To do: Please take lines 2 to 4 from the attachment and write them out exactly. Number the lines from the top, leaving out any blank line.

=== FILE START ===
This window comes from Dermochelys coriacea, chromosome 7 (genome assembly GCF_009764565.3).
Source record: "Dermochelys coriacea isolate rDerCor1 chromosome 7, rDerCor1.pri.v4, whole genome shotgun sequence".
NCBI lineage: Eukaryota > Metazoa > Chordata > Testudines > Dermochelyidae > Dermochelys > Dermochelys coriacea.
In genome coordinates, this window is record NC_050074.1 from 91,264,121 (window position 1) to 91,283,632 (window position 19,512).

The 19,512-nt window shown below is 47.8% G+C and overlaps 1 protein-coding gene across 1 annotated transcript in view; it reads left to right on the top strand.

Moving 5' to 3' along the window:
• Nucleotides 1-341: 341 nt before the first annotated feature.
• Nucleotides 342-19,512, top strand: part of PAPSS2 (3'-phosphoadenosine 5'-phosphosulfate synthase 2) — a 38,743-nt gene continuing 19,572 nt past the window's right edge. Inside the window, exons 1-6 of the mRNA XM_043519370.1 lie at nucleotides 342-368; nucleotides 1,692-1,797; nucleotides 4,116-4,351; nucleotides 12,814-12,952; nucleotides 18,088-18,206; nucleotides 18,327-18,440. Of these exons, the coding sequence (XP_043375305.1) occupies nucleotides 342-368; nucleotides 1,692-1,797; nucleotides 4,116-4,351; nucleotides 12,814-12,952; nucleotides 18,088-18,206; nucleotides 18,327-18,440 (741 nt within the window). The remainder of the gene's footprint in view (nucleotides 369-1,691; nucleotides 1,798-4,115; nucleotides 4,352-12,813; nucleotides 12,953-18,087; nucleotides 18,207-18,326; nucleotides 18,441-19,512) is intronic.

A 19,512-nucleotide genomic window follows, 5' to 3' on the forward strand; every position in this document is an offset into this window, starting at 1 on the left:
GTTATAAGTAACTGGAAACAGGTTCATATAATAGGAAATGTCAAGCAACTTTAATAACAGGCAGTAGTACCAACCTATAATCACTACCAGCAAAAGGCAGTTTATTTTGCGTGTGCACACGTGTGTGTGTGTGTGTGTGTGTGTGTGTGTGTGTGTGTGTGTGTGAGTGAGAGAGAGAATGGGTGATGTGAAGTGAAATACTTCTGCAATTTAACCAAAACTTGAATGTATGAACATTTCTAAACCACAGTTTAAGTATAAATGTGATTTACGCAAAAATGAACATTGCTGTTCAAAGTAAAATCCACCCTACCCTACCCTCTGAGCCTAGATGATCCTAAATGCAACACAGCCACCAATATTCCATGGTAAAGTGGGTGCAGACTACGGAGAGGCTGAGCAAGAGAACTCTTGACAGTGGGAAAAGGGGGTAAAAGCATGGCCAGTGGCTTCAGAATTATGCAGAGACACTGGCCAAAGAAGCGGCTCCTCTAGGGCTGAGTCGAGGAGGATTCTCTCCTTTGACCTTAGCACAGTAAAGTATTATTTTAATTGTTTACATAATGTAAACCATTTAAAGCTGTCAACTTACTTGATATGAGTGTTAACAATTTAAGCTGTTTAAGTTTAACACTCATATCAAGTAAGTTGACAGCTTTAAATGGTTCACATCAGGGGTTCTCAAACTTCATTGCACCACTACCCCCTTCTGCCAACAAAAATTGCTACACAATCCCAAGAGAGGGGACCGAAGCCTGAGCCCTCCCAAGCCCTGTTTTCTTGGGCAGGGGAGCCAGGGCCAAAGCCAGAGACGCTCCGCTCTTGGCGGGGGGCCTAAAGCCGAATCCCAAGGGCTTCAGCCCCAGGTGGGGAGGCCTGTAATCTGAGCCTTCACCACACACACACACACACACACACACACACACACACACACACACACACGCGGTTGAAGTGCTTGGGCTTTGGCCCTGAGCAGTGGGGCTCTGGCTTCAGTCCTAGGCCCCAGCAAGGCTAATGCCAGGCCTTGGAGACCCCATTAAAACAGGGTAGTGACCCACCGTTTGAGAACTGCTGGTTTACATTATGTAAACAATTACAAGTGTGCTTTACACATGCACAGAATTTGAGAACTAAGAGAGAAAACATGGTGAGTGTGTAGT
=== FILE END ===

Source record: "Dermochelys coriacea isolate rDerCor1 chromosome 7, rDerCor1.pri.v4, whole genome shotgun sequence".
NCBI lineage: Eukaryota > Metazoa > Chordata > Testudines > Dermochelyidae > Dermochelys > Dermochelys coriacea.
In genome coordinates, this window is record NC_050074.1 from 91,264,121 (window position 1) to 91,283,632 (window position 19,512).